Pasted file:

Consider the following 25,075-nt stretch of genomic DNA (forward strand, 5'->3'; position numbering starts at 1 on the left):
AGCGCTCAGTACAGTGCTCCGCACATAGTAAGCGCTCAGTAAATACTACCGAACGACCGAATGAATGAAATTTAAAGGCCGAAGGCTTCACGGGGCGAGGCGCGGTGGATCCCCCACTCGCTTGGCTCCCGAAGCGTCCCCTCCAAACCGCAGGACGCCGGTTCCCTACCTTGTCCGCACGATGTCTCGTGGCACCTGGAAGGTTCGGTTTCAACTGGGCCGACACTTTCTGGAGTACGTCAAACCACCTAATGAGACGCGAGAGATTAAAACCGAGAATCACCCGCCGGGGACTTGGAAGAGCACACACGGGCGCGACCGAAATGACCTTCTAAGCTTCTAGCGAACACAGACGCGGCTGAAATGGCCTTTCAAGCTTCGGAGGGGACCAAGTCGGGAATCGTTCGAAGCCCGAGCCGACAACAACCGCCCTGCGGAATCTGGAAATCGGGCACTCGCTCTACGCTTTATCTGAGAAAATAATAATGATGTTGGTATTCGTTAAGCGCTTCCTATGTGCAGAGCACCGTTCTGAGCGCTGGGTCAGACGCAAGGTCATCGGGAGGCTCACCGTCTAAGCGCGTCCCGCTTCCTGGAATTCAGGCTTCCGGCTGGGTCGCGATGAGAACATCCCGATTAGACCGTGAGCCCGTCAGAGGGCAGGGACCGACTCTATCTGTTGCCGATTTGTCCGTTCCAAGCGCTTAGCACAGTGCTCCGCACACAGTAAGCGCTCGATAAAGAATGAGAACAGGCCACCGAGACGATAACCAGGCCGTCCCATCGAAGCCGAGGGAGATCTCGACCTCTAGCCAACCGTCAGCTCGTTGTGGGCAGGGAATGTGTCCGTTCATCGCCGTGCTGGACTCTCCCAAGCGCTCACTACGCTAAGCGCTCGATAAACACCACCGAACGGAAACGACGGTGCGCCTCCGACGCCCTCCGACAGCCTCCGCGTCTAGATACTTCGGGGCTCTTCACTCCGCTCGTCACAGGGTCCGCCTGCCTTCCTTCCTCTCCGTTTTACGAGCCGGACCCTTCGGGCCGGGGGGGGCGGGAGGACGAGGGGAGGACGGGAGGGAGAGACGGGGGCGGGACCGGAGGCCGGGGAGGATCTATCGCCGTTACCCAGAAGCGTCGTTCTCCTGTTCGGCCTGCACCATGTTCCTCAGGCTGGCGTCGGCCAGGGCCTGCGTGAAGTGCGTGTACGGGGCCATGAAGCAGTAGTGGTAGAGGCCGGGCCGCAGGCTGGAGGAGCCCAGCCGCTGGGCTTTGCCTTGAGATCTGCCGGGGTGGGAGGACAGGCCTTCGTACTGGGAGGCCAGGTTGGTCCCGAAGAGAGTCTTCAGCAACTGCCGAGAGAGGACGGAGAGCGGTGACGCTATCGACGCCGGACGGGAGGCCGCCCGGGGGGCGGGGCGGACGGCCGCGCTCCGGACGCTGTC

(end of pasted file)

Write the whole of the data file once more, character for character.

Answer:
Consider the following 25,075-nt stretch of genomic DNA (forward strand, 5'->3'; position numbering starts at 1 on the left):
AGCGCTCAGTACAGTGCTCCGCACATAGTAAGCGCTCAGTAAATACTACCGAACGACCGAATGAATGAAATTTAAAGGCCGAAGGCTTCACGGGGCGAGGCGCGGTGGATCCCCCACTCGCTTGGCTCCCGAAGCGTCCCCTCCAAACCGCAGGACGCCGGTTCCCTACCTTGTCCGCACGATGTCTCGTGGCACCTGGAAGGTTCGGTTTCAACTGGGCCGACACTTTCTGGAGTACGTCAAACCACCTAATGAGACGCGAGAGATTAAAACCGAGAATCACCCGCCGGGGACTTGGAAGAGCACACACGGGCGCGACCGAAATGACCTTCTAAGCTTCTAGCGAACACAGACGCGGCTGAAATGGCCTTTCAAGCTTCGGAGGGGACCAAGTCGGGAATCGTTCGAAGCCCGAGCCGACAACAACCGCCCTGCGGAATCTGGAAATCGGGCACTCGCTCTACGCTTTATCTGAGAAAATAATAATGATGTTGGTATTCGTTAAGCGCTTCCTATGTGCAGAGCACCGTTCTGAGCGCTGGGTCAGACGCAAGGTCATCGGGAGGCTCACCGTCTAAGCGCGTCCCGCTTCCTGGAATTCAGGCTTCCGGCTGGGTCGCGATGAGAACATCCCGATTAGACCGTGAGCCCGTCAGAGGGCAGGGACCGACTCTATCTGTTGCCGATTTGTCCGTTCCAAGCGCTTAGCACAGTGCTCCGCACACAGTAAGCGCTCGATAAAGAATGAGAACAGGCCACCGAGACGATAACCAGGCCGTCCCATCGAAGCCGAGGGAGATCTCGACCTCTAGCCAACCGTCAGCTCGTTGTGGGCAGGGAATGTGTCCGTTCATCGCCGTGCTGGACTCTCCCAAGCGCTCACTACGCTAAGCGCTCGATAAACACCACCGAACGGAAACGACGGTGCGCCTCCGACGCCCTCCGACAGCCTCCGCGTCTAGATACTTCGGGGCTCTTCACTCCGCTCGTCACAGGGTCCGCCTGCCTTCCTTCCTCTCCGTTTTACGAGCCGGACCCTTCGGGCCGGGGGGGGCGGGAGGACGAGGGGAGGACGGGAGGGAGAGACGGGGGCGGGACCGGAGGCCGGGGAGGATCTATCGCCGTTACCCAGAAGCGTCGTTCTCCTGTTCGGCCTGCACCATGTTCCTCAGGCTGGCGTCGGCCAGGGCCTGCGTGAAGTGCGTGTACGGGGCCATGAAGCAGTAGTGGTAGAGGCCGGGCCGCAGGCTGGAGGAGCCCAGCCGCTGGGCTTTGCCTTGAGATCTGCCGGGGTGGGAGGACAGGCCTTCGTACTGGGAGGCCAGGTTGGTCCCGAAGAGAGTCTTCAGCAACTGCCGAGAGAGGACGGAGAGCGGTGACGCTATCGACGCCGGACGGGAGGCCGCCCGGGGGGCGGGGCGGACGGCCGCGCTCCGGACGCTGTC